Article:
The Great Escape, Brighton (Day 3)
Thursday May 17 - Saturday May 19 2018
Reporting team: Steve Willcox, Neil Cole, Linn Branson, Ellie Ward, Leah Raymond
Pictures: As credits
As the last day of The Great Escape dawns, it's a case of the spirit is willing, but the legs are complaining, as we tramp up and down Brighton's pavements and promenade to capture the best of the crop.
One of the earlybirds are Hartlepool's Plaza at Komedia. And if his audience may have been feeling rough, at least we weren't getting over a dose of mumps, as vocalist Brad Lennard explained away his enlarged neck. Regardless, he still managed to produce a searing vocal to their shoegaze-indebted melodies.
Plaza (Ellie Ward)
In the Marine Room (Harbour Hotel), four-piece Londoners Phantom Isle bring some laid back rock to Brighton as they play to a busy venue. The humorously named Amyl And The Sniffers at the Beach House are another Oz contingent and one that sees a massive queue outside lined up for. Fronted by Amy Taylor, the Melbournians kick a fierce raft of attitude-laden songs from their new self-titled album.
Amyl And The Sniffers
Another Australian, Stella Donnelly, is on the Dr Martens Stage. This outside set for this Aussie is the perfect setting for her brand of indie music that uses her lyrics to convey her life and attitude. Playing to a packed out area, it's obvious she has more than a few fans in attendance.
British-born, French-raised singer-songwriter Hero Fisher has more an attitude of cool Californian as she plays the Queens Hotel. She offers a subtle and subdued performance to the mainly floor-seated crowd. Her songs are complex compositions in the vein of PJ Harvey, geared for the ears and senses.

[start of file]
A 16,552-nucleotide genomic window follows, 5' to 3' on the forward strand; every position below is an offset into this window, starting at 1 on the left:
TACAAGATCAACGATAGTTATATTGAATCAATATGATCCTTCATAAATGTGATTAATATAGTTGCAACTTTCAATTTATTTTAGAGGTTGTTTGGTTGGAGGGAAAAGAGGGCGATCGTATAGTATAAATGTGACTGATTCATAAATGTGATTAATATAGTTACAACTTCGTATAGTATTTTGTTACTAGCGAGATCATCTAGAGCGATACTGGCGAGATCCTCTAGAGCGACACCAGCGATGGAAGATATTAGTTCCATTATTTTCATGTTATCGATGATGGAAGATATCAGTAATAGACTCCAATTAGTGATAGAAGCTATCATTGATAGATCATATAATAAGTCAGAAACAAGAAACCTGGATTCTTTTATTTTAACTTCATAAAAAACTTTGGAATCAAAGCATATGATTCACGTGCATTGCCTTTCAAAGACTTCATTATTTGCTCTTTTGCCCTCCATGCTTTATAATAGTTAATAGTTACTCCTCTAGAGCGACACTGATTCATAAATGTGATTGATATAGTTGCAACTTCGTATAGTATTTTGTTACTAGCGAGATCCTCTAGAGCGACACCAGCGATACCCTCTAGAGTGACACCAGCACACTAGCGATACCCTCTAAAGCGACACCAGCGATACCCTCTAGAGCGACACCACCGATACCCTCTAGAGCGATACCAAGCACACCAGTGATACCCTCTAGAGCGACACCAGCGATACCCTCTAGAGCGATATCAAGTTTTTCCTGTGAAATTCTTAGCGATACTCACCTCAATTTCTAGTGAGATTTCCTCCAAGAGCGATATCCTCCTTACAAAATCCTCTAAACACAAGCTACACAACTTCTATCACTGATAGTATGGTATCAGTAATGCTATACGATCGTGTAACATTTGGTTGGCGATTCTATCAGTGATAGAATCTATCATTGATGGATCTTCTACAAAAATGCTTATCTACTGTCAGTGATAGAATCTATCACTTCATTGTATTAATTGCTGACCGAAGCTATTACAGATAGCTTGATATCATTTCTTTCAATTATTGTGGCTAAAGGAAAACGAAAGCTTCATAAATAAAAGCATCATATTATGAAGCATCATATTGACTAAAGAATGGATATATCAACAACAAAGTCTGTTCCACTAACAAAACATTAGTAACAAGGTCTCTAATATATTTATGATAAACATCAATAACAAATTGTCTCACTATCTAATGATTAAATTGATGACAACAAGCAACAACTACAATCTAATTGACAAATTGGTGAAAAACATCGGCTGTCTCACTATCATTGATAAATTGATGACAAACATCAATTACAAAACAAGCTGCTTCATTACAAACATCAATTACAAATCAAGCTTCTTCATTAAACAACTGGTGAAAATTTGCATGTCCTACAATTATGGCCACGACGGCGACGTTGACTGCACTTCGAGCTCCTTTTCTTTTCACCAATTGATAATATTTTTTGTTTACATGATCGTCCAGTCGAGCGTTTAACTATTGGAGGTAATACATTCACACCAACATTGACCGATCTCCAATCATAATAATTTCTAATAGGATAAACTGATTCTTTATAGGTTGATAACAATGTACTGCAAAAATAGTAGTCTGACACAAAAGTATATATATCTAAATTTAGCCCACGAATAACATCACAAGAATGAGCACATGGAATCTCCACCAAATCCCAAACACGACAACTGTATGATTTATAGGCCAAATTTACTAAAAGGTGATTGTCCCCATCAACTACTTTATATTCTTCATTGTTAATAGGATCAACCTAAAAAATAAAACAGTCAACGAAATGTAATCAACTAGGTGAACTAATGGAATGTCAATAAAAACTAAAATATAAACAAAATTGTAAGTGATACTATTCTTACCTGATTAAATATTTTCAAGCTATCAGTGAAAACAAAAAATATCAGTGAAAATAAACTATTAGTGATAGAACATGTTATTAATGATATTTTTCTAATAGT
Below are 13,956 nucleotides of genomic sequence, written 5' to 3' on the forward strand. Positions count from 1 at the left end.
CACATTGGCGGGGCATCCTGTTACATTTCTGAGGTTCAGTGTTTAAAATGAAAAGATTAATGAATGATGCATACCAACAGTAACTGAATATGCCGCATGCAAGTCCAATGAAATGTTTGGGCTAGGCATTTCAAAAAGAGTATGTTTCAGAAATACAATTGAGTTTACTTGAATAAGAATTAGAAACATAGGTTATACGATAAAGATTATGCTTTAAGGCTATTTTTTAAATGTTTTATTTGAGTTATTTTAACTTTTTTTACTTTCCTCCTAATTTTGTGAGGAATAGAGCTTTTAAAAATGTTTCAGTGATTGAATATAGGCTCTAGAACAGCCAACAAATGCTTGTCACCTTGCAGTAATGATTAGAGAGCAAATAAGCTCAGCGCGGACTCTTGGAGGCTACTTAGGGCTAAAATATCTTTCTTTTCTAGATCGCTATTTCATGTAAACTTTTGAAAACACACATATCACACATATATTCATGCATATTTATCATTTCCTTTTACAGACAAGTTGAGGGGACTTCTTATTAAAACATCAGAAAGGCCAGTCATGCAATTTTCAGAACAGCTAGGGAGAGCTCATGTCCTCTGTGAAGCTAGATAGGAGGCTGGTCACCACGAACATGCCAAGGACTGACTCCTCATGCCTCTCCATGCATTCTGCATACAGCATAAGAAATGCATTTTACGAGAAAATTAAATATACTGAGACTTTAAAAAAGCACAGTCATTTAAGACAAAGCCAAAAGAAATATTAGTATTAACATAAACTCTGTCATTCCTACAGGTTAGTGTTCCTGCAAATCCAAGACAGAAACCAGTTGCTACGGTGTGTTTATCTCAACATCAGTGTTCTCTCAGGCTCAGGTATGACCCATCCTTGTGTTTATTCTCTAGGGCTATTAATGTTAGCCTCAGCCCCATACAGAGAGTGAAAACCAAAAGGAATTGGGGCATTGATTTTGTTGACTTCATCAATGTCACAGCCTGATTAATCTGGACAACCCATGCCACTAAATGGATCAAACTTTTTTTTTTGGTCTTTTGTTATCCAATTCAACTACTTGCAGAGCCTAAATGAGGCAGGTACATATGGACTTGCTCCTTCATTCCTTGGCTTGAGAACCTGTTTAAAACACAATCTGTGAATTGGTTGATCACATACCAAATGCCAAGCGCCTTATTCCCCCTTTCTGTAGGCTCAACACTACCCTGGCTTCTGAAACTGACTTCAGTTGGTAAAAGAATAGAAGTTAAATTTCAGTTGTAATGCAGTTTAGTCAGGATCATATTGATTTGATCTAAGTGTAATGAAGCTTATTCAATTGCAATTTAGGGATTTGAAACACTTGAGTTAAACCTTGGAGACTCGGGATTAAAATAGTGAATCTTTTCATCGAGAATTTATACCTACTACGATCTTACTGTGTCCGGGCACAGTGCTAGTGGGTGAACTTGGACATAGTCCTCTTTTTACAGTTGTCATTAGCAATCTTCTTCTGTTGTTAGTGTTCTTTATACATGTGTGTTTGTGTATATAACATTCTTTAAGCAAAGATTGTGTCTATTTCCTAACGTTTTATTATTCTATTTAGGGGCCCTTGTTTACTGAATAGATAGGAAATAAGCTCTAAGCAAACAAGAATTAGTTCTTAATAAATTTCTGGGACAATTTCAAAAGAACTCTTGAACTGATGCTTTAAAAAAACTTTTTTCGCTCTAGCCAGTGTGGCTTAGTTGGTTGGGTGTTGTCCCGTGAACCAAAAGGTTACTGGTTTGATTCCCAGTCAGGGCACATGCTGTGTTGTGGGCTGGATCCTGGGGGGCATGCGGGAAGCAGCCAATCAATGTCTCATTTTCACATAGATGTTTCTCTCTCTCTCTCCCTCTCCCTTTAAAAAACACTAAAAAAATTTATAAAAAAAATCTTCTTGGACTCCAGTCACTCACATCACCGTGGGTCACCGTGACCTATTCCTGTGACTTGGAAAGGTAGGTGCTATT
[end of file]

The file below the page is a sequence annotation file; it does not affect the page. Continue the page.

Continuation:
Hero Fisher (Ellie Ward)
The showcase from Sounds Australia is always a highlight at The Great Escape. The "Aussie BBQ" has been shunted around different venues over the last few years, but has found its ideal home in the form of the newly created venue, The Beach. With an open-air stage as well as two decent size tents, there was plenty of scope for Sounds Australia to put on a good number of bands and really make the most of the new venue.
The promoters brought some Aussie sunshine with them too, and it was glorious as Hockey Dad took to the open-air Dr Martens Stage. These blokes from Windang bring some real Oz rock to the pebbles of Brighton. Limited to a 20-minute slot, they raced through tunes from their new album including 'I Wanna Be Everybody' and 'Join The Club'.
Skeggs (Neil Cole)
They were soon followed on the same stage by Skeggs, who put on a brilliantly chaotic show featuring out of tune guitars, a seagull stage invader (the Hockey Dad drummer in a mask) and a frenetic circle pit in the crowd. The whole crowd left happy, with most of them whistling the infectious 'L.S.D.' or 'New York California'. London-based electro pop dudes Crooked Teeth at Queens do what they all do of this genre - fiddle with knobs on a board to produce sounds that always seem to recall the 80s. But it is Stereo Honey who, for their third appearance this festival, ensure there are lengthy queues for both wristband and delegates, all hoping to edge themselves into Patterns for this acoustic performance. Those who managed (many being turned away, including staff of one well-known music organ) would have been entranced. Pete Restrick, as Little Indie has said on more than one occasion, has one of the finest voices currently around, together with a songwriting skill par excellence.